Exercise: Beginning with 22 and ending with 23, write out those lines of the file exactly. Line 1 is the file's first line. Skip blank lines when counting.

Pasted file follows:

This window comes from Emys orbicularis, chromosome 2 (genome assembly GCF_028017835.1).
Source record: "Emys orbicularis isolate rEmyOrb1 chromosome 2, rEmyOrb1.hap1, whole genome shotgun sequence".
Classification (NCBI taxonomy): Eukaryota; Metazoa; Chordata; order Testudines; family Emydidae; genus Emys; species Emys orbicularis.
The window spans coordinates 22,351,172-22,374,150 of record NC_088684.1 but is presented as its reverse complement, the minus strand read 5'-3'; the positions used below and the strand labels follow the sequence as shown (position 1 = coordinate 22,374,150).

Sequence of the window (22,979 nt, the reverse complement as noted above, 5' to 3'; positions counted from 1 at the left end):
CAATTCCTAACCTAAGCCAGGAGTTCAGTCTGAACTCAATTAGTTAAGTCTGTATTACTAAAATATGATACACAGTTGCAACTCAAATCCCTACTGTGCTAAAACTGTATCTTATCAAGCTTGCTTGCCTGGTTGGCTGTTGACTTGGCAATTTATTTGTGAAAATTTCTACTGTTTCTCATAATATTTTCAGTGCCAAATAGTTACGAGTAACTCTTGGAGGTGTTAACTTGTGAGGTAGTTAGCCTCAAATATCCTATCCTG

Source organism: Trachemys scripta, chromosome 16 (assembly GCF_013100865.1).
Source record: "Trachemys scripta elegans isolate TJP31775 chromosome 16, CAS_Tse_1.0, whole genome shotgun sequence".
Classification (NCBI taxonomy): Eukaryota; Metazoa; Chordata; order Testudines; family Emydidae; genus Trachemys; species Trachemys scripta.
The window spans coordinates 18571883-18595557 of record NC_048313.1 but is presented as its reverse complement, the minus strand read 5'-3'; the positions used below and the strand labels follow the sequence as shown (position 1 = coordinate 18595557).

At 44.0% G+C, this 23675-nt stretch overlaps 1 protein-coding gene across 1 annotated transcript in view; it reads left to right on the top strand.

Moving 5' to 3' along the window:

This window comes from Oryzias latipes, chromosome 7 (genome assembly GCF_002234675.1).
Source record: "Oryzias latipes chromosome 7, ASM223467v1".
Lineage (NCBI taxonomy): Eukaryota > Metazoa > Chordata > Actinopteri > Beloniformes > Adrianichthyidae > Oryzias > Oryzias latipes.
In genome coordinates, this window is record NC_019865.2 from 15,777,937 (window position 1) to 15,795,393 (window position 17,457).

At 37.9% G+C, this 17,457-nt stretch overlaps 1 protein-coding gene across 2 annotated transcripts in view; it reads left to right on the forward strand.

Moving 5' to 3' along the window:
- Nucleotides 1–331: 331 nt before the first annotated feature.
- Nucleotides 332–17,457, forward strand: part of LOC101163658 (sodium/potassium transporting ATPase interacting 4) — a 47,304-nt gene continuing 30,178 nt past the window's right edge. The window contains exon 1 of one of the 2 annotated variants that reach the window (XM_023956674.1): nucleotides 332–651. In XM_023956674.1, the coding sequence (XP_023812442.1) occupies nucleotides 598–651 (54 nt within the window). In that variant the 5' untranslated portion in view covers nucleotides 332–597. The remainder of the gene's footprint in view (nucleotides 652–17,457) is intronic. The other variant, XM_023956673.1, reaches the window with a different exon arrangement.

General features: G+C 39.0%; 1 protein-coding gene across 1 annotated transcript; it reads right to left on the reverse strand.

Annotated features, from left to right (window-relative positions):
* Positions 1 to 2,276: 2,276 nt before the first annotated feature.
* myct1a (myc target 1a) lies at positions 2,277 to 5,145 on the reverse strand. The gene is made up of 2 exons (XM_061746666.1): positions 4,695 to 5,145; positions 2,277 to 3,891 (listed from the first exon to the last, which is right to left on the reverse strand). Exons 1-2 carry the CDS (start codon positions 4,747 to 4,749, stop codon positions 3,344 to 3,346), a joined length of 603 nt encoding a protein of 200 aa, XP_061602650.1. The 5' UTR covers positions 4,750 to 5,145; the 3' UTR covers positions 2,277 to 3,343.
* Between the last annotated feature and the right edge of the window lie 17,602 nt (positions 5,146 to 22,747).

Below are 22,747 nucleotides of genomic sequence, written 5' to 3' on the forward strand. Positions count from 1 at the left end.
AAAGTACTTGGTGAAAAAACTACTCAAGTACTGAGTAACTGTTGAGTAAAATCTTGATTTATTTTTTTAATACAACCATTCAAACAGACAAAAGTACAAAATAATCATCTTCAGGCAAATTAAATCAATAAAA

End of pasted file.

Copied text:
Annotated features, from left to right (window-relative positions):
* Positions 1 to 2,276: 2,276 nt before the first annotated feature.